Rice educators offer practical advice for effective teaching

Members of the Rice community gathered Jan. 16 to celebrate pioneering teaching methods and learn from some of the university’s most celebrated educators at the second annual Symposium on Teaching and Learning, hosted by the Center for Teaching Excellence.

Once again, the event opened with a welcome by Provost George McLendon and remarks by the center’s director, Joshua Eyler, who spoke to a large crowd of Rice faculty, students and staff in Duncan Hall’s McMurtry Auditorium.

Eyler said that the event’s emphasis shifted slightly from last year’s celebration of teaching at Rice to focus on sessions that provide practical advice for implementing effective teaching strategies.

“Our goal for this year’s symposium was to demonstrate and discuss as wide a range of evidence-based teaching practices as possible,” he said.

Following Eyler’s remarks, a group of students and faculty members engaged in a roundtable discussion of the educational experience at Rice. The panel included graduate students Anthony Bosman, Jennifer Bulcock and Kimberly Reichel; undergraduate students Trent Navran, Sarah Schwettmann and Nick Thorpe; and faculty members Barbara Ostdiek, senior associate dean of degree programs at the Jones School of Business and associate professor of finance and statistics; Matthias Henze, the Isla Carroll and Percy E. Turner Professor of Biblical Studies and professor in religion; and Scott Solomon, professor in the practice of biosciences.

“Whenever we address the issue of teaching here at Rice, we do so in the context of a research university,” Henze said. “And so we go back again and again to the question, Is there a meaningful connection between research and teaching? And the answer is, Obviously there is.”

Henze said this examination leads to other questions: What does the connection between research and teaching look like? What should it look like?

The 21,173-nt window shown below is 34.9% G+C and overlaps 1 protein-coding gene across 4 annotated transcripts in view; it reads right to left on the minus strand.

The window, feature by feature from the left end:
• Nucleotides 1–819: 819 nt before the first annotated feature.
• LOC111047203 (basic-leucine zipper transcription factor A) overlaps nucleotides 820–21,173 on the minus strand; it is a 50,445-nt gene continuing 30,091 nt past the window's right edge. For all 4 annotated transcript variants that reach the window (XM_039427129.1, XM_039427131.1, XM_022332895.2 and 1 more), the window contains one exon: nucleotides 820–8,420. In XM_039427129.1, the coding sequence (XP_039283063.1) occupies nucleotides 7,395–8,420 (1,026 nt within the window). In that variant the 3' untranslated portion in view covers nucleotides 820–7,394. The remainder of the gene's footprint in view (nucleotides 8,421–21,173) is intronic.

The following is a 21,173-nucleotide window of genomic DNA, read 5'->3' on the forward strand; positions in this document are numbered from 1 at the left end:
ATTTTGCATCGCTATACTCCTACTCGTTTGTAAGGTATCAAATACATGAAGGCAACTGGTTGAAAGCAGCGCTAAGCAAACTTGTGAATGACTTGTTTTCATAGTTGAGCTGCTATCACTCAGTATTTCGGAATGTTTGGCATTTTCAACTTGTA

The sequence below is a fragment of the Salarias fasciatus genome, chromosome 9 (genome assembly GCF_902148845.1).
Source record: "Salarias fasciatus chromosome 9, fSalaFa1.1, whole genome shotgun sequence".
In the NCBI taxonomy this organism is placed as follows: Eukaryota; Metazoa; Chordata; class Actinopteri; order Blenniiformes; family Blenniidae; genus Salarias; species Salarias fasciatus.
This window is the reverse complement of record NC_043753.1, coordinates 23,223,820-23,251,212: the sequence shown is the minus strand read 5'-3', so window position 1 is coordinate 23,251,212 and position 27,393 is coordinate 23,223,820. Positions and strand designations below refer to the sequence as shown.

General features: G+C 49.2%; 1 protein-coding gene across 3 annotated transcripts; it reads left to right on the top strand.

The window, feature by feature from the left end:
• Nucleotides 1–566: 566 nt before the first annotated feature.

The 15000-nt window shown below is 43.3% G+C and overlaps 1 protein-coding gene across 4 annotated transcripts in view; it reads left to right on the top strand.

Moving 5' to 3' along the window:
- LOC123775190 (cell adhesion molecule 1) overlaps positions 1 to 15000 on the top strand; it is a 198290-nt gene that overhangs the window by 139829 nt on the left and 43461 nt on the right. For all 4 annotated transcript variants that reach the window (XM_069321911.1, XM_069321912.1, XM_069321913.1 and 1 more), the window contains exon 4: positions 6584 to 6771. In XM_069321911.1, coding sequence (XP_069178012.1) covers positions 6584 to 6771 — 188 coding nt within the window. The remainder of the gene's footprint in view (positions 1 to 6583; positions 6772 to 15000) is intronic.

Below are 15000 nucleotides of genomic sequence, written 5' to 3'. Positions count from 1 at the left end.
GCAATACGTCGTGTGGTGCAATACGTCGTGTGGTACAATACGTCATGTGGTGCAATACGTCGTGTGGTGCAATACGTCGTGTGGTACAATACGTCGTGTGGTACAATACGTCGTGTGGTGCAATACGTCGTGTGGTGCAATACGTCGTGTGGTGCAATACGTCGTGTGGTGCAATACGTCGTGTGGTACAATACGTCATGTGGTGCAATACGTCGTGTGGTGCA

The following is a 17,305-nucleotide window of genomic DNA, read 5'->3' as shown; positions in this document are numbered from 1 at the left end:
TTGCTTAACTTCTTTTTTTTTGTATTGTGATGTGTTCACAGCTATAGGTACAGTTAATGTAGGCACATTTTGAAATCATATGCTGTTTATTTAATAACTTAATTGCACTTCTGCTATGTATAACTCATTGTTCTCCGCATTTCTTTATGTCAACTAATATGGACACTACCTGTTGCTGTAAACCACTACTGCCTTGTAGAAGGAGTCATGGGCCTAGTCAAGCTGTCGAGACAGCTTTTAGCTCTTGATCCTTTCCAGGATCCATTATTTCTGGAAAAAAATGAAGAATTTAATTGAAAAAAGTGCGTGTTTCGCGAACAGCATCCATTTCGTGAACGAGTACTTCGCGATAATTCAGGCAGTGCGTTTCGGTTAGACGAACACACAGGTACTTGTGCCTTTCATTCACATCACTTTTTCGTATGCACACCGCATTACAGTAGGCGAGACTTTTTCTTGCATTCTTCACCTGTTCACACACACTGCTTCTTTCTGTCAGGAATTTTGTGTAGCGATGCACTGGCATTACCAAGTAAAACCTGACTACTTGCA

Keynote speaker Ed Prather

Bulcock, a doctoral student studying and teaching philosophy, said that in the classroom, she strives to make the material relevant to her students’ daily lives. In her bioethics class, she gives students a theoretical framework to analyze examples from pop culture — such as scenarios presented in the popular medical drama “House” — and asks her students to construct ethical arguments and explain why their perspective is right or wrong.

“They’re really excited and really engaged when they do it,” Bulcock said.

Following lunch, Ed Prather, associate professor of astronomy and executive director of the Center for Astronomy Education at the University of Arizona, gave the keynote address. In his remarks, he stressed the importance of teachers setting high expectations for their students.

“This is your class,” he said. “You’re the facilitator and you’re the one who makes the expectation that they will develop to or not. How you communicate every aspect of what it is you hope for them to do and why it would be valuable is part of your job. It’s part of the skill set that moves you from novice instructor to professional educator.”

Prather discussed the importance of active-engagement instructional strategies. Like video games, Prather said, these techniques have the benefit of producing different chemical reactions in students’ brains in lectures that make them want to “play” and go deeper and be challenged at another level.

Eyler said Prather is highly regarded as an expert on active learning in science education.

“We thought we would offer some important perspectives and a range of practical tips for our faculty to test out in their own classrooms,” he said.

The final panel of the day included teaching demonstrations from Eyler, who is also an adjunct associate professor of humanities; Justin Denney, an assistant professor of sociology; Lesa Tran, the Wiess Instructor of Chemistry; and John Hutchinson, dean of undergraduates and professor of chemistry.

Hutchinson and Tran discussed their use of Student-Centered Active Learning at Rice (or SCAL@R) in teaching chemistry at Rice. SCAL@R classes include students in small discussion groups instead of the traditional seating in a large lecture hall. The format is designed to make large survey courses feel more like seminars and to improve student interest and retention of material. Following their presentation, Denney demonstrated how student response systems — commonly known as “clickers” — can be used to survey students and promote engagement, foster discussion and make teaching more dynamic.

All in all, Eyler called the second annual Symposium on Teaching and Learning a tremendous success.

“We couldn’t be more pleased with the way the event turned out, and we’ve received a lot of comments from attendees who found the program to be truly valuable,” Eyler said. “The real key will be moving from the ideas we heard at the symposium to executing these research-validated practices in our classrooms.”

For more information on Rice’s Center for Teaching Excellence, visit http://cte.rice.edu/.

About Amy McCaig

Amy is a senior media relations specialist in Rice University's Office of Public Affairs.